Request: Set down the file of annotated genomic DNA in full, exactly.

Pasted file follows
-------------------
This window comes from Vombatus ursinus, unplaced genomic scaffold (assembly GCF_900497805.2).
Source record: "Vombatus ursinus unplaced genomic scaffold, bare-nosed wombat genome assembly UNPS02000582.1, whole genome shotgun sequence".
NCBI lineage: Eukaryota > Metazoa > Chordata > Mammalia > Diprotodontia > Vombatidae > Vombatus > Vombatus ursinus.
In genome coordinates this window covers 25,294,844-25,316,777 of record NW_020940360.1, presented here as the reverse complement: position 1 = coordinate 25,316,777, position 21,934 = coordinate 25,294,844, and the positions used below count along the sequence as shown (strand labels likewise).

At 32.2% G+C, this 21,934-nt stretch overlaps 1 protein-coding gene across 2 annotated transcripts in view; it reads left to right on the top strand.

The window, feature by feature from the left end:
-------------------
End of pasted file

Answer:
This window comes from Vombatus ursinus, unplaced genomic scaffold (assembly GCF_900497805.2).
Source record: "Vombatus ursinus unplaced genomic scaffold, bare-nosed wombat genome assembly UNPS02000582.1, whole genome shotgun sequence".
NCBI lineage: Eukaryota > Metazoa > Chordata > Mammalia > Diprotodontia > Vombatidae > Vombatus > Vombatus ursinus.
In genome coordinates this window covers 25,294,844-25,316,777 of record NW_020940360.1, presented here as the reverse complement: position 1 = coordinate 25,316,777, position 21,934 = coordinate 25,294,844, and the positions used below count along the sequence as shown (strand labels likewise).

At 32.2% G+C, this 21,934-nt stretch overlaps 1 protein-coding gene across 2 annotated transcripts in view; it reads left to right on the top strand.

The window, feature by feature from the left end: